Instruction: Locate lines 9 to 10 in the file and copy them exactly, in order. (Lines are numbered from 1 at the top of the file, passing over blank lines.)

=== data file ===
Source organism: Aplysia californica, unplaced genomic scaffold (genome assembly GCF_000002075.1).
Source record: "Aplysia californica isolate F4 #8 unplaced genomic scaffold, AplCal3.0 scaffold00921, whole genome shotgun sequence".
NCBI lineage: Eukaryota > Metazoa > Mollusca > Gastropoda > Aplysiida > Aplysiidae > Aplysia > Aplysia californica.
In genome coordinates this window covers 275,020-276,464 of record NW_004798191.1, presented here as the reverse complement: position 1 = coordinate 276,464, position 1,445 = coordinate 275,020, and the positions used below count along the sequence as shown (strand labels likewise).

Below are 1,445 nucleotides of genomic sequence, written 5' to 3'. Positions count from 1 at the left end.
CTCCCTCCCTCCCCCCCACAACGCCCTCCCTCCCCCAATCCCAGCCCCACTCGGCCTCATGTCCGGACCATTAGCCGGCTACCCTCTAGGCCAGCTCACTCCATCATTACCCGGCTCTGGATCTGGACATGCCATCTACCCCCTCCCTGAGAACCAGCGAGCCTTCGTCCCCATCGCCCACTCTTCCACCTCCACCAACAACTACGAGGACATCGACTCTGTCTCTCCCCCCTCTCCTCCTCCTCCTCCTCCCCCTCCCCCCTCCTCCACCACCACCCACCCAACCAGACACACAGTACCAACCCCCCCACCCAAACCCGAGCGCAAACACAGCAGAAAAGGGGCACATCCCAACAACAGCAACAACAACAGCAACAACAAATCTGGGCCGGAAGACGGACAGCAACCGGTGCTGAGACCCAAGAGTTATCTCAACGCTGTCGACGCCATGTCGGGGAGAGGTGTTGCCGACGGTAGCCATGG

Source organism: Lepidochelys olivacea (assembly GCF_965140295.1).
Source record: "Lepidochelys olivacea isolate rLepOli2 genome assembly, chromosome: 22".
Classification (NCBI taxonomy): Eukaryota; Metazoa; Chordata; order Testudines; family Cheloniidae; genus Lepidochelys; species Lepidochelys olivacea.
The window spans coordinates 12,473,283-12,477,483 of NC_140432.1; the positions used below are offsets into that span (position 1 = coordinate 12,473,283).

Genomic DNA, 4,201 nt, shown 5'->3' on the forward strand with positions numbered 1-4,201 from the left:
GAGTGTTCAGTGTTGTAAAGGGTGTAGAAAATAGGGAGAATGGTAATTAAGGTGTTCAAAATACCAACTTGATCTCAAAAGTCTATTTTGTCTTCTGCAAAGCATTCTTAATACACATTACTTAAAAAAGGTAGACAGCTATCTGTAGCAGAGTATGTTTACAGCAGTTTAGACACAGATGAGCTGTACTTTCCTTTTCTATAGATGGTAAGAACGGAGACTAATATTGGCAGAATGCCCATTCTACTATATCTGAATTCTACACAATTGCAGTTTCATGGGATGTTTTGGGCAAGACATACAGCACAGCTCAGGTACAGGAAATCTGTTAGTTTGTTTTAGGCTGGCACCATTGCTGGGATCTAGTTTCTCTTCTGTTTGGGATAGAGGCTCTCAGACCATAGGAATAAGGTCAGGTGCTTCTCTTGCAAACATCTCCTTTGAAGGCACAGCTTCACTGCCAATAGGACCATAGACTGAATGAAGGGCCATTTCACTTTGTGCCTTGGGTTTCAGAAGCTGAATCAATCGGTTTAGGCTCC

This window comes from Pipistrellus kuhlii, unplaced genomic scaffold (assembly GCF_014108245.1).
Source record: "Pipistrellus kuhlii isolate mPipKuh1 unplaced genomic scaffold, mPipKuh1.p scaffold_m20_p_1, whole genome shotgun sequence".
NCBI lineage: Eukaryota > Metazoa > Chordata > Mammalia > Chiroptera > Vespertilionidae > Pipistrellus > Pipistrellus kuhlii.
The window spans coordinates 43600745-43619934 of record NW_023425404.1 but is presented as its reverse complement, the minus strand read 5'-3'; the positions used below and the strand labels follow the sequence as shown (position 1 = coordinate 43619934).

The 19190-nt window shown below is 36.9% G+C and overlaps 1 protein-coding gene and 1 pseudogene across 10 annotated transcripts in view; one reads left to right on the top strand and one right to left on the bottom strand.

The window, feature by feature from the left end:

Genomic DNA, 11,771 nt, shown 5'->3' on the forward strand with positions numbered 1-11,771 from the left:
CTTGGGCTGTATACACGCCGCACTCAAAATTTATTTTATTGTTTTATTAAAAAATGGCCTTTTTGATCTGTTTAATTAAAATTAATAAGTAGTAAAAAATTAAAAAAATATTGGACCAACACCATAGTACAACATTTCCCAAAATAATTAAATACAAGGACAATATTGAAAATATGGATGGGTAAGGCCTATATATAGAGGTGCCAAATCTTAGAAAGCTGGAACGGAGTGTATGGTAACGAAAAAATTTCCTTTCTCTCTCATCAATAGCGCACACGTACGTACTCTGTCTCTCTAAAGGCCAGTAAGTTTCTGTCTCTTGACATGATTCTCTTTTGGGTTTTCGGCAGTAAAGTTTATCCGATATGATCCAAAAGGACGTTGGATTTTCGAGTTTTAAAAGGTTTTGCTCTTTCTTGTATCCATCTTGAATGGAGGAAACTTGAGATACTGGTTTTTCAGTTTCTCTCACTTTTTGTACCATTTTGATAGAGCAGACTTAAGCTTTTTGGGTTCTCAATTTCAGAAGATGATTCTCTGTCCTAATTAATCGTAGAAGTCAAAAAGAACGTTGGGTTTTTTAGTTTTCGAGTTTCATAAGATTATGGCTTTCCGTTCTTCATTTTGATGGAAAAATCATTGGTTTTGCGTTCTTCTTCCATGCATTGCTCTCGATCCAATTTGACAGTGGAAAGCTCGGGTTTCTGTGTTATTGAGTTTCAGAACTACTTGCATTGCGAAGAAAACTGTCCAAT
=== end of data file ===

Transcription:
Classification (NCBI taxonomy): Eukaryota; Metazoa; Chordata; order Testudines; family Cheloniidae; genus Lepidochelys; species Lepidochelys olivacea.
The window spans coordinates 12,473,283-12,477,483 of NC_140432.1; the positions used below are offsets into that span (position 1 = coordinate 12,473,283).